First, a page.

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Developing The Franchise Package

Aug 17, 2007
The franchisor brings together in the franchise package the elements of the business, reflecting the accumulation of his/her total operation in a form that can be transferred to franchisees. In the package the franchisor defines the structure of the business format and the nature of the relationship between franchisor and franchisees. This relationship is usually documented in the franchise agreement and the operating manual.

While many elements of franchise systems are similar, there are differences in the packages offered by different companies. It is understandable that the package of a fast food franchise would be different of that of a van-based cleaning business. The following elements are those one would expect to find in a franchise package. The exact nature of some elements is dependent on the opportunity in question.

Use of the franchise's trademark and copyright
materials.
The franchisor's name and logo are a vital part of the franchise package. In granting a franchise, a franchisor gives franchisees the right to use his/her name and logo for the defined business. It is important therefore that the franchisor has undisputed rights to them and has taken all possible steps to protect them before allowing others to share in their use. This may involve registering the name and logo as well as protecting certain other aspects of the business through patents and copyrights.

Know-how relating to site selection.
Franchisors provide property-based franchisees with expertise in assessing and acquiring suitable sites. Assistance may include advice on the type of location, size of premises required, rent, rates and lease terms.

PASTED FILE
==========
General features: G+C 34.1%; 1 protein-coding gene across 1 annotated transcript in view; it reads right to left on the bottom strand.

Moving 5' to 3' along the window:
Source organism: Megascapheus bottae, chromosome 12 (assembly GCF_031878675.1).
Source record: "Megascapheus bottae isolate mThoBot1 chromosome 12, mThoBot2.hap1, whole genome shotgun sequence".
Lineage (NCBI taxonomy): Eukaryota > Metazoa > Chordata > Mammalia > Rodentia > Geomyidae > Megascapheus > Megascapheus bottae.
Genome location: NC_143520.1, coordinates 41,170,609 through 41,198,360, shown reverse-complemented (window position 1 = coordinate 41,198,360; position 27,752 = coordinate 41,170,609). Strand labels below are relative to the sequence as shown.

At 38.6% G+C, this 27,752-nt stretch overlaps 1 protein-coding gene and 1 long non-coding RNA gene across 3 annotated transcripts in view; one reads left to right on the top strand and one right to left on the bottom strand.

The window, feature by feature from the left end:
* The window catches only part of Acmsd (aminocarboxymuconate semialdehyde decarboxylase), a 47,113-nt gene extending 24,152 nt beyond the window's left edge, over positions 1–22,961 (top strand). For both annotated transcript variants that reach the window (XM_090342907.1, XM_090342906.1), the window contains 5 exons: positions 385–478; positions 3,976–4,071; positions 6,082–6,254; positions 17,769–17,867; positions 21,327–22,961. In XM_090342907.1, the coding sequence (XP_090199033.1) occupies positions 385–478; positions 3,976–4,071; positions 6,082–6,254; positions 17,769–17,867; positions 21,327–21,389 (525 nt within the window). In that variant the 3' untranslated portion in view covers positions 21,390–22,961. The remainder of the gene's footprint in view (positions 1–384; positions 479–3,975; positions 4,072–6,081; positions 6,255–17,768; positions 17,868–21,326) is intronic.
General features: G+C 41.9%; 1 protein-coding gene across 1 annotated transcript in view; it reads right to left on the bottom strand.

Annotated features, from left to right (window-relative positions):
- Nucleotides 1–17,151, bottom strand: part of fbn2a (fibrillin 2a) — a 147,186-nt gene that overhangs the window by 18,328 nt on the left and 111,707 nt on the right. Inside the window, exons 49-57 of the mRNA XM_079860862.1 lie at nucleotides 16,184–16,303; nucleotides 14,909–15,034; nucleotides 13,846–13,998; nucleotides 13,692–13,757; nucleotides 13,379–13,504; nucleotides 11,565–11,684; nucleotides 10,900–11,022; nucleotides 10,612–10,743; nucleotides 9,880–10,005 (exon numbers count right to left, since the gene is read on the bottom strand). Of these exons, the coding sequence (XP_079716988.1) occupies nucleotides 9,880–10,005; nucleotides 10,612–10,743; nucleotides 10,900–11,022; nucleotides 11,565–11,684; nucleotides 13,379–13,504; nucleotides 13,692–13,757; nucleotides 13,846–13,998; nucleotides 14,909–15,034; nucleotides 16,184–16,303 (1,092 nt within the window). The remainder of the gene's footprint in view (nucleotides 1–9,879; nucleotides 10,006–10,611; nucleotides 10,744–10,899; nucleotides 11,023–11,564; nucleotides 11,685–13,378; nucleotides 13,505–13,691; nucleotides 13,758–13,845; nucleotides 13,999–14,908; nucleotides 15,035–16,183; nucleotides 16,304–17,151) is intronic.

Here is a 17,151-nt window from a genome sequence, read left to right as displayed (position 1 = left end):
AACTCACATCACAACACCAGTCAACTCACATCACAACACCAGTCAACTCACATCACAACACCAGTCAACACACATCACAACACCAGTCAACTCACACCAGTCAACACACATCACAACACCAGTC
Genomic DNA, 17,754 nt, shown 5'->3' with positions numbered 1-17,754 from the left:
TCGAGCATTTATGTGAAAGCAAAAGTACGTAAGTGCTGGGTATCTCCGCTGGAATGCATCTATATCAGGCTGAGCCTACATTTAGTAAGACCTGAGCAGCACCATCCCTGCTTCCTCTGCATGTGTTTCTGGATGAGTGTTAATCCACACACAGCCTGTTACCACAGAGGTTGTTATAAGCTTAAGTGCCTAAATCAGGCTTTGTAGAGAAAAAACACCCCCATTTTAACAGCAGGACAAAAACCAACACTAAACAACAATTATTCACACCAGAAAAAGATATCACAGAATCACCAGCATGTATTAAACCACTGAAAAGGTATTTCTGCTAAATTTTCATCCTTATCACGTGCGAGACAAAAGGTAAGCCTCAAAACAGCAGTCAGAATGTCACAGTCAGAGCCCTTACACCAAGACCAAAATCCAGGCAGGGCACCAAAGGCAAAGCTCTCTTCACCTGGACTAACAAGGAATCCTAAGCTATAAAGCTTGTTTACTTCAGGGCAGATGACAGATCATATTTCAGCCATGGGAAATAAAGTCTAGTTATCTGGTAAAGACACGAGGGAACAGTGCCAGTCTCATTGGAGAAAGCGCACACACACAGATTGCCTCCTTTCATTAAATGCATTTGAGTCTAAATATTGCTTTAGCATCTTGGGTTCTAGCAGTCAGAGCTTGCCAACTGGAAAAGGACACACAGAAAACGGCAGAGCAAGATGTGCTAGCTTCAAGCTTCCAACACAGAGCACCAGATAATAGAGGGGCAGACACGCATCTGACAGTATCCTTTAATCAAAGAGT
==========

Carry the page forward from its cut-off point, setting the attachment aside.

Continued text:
Training.
Many successful franchises depend on franchisees being able to run the business with no prior business experience. As part of the franchise package, it is essential for the franchisor to provide franchisees with the knowledge to operate the business successfully through initial training. Training must subsequently be updated to reflect changes in the way the business is conducted and the nature of new or changing competition.

Territorial rights.
The franchisee usually buys an area or territory as part of the franchise package. The franchisor designates to the franchisee exclusive rights to his/her territory within which no other franchisees in the network can operate.

Product supply arrangements.
Often identification of suppliers, negotiation of terms and the provision of products or services to the franchisees form an integral part of the business formula. It is important at the outset to determine the range and the degree of flexibility that the franchisee will be allowed in his/her individual unit.

Personnel procedures.
Assuming that the franchisee has little or no knowledge of personnel matters, the franchisor will need to devise procedures and training in areas such as recruitment, staff training, motivation and administration including, for example, the payroll system.

Accounting procedures.
Frequently the franchisor will stipulate a particular accounting system that must be used by all franchisees. This allows the franchisor to audit the franchisees more easily. In some cases the franchisor will provide a centralised book-keeping service which franchisees must use.

Marketing aids.
Marketing is one of the key elements of the franchise package. Franchisees will expect the franchisor to develop a range of marketing materials and activities such as advertising, in-store promotions and PR. This is an area where, through the centralised pool of money contributed by all franchisees in the network as well as the franchisor, franchisees will enjoy significant benefits in comparison with independent competitors.

Ongoing services.
Although the franchisor puts significant effort into recruiting new franchisees, franchising is very much a long-term relationship and a very important part of the package is the ongoing support provided by the franchisor to the franchisee. The list of supports can be extensive. The most common on-going supports include the provision of general business advice and field assistance, including regular meetings, monitoring the franchisee's performance and regular training.
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